Coolidge Ball and Jennifer Gillom are the latest two Ole Miss entrants, joining four others in tonight's ceremony who starred athletically in Mississippi and beyond as members of the Class of 2008.
I saw Coolidge play once or twice when I was a kid. I've enjoyed getting to know him as a friend after both of us relocated to Oxford since college.
I'm actually from Jennifer Gillom's Ole Miss era, falling in age between her and her older sister, Peggie.
This has to be quite a night for Ball. (Who among us hasn't thought that was one for the all-name team for a hoopster?). Having interviewed him for stories and also from conversations with him ranging from Ole Miss sports to Oxford High games when his own kids were playing, his story is amazing to me, all things considered.
He arrived at Ole Miss from Indianola in the fall of 1970. Archie Manning, from neighboring Drew, was a senior when Ball arrived on campus. The Rebs, loaded with seniors, were one of the favorites to win the football national championship.
The baseball Rebels, one of the nation's top programs, had been to the College World Series the year before and would go again in two years.
Inside Tad Smith Coliseum, Ball and his teammates practiced in relative obscurity. Hoops was little more than a blip on the radar screen as far as emphasis and interest. But Coach Cob Jarvis and staff were trying to change that. Ball's recruitment and addition to the program were signs of that change. Bringing in scoring machine Johnny Neumann from the Memphis prep ranks was another, although he didn't stick around long.
The Rebels had success while Ball was here; no postseason play but three straight winning years his sophomore through senior seasons. The NCAA only allowed freshmen to become eligible for varsity competition during Ball's college career, changing the rule after his first year. So in just three years he climbed into the 1,000-point club (1,072) and was named All-SEC a couple of times.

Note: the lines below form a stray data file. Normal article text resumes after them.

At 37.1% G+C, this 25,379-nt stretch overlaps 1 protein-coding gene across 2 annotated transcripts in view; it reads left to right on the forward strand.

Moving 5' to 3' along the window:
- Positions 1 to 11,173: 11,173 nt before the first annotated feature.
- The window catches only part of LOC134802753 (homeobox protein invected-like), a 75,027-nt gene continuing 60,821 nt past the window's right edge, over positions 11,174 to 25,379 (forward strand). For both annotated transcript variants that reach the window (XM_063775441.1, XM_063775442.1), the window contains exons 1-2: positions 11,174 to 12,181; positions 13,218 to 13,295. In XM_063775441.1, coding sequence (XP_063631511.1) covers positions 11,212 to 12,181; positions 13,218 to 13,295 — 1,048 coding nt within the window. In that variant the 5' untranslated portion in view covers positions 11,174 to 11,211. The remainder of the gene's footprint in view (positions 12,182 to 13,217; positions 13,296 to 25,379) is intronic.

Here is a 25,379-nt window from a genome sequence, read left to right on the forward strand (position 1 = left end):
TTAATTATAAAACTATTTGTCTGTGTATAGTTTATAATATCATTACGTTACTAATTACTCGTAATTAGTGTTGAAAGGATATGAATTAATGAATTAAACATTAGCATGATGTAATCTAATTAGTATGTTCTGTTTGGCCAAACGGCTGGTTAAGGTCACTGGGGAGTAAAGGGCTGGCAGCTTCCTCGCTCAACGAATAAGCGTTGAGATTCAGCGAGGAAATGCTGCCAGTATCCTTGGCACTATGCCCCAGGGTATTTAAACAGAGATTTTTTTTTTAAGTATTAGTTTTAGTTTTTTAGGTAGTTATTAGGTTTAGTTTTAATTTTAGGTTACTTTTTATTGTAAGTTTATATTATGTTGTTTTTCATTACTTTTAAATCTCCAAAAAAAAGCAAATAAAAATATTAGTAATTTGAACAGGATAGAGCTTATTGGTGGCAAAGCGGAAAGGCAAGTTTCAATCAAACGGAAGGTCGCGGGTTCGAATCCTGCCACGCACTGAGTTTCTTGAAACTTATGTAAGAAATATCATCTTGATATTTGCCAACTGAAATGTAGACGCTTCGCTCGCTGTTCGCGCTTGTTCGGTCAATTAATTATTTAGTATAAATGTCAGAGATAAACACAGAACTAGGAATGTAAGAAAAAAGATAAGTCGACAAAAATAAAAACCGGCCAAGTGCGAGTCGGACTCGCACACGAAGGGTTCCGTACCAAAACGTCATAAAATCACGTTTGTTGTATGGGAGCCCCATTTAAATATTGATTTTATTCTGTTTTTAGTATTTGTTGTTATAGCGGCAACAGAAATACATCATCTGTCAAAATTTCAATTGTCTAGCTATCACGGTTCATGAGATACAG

His play helped elevate Ole Miss' basketball status, but his enrollment as the first black student-athlete at Mississippi's capstone university was far more significant.
Someone had to be first. Ball, a soft-spoken, personable man, was a perfect person to navigate the obviously uncharted waters.
He basically helped pave the way for future stars like the Gillom sisters. Current Ole Miss assistant and former Lady Reb hoops star, Peggie, came along first. Then Jennifer.
The highest annual award for a Mississippi women's college basketball player now carries the Gillom name. The building that's home to Ole Miss soccer, volleyball, softball, rifle, and indoor tennis does as well.
Perhaps it's ironic, or appropriate, that tonight's induction of Jennifer into the Hall comes just a week before the start of the Beijing Olympic Games. It was in 1988 that the Lafayette County native won a gold medal as a member of Team USA at the Olympics in Seoul.
She scored 2,186 points (second in UM women's basketball only to sister Peggie's 2,486) in a fabulous Ole Miss career as the Lady Rebels became one of the nation's top college hoops program, advancing to the Elite Eight twice while Jennifer was here but falling just short of the Final Four.
When the WNBA began back in 1997, Jennifer was one of the original 16 players assigned to the league's first eight teams. Next summer she will be enshrined into the prestigious Women's Basketball Hall of Fame.
Coolidge Ball and Jennifer Gillom. Two of Ole Miss' most prominent and important student-athletes from the last three decades of the 20th century. Tonight they will again be recognized and honored for all they did and continue to do as Mississippi natives and alums of The University of Mississippi.
Coolidge Ball, Jennifer Gillom head to Hall
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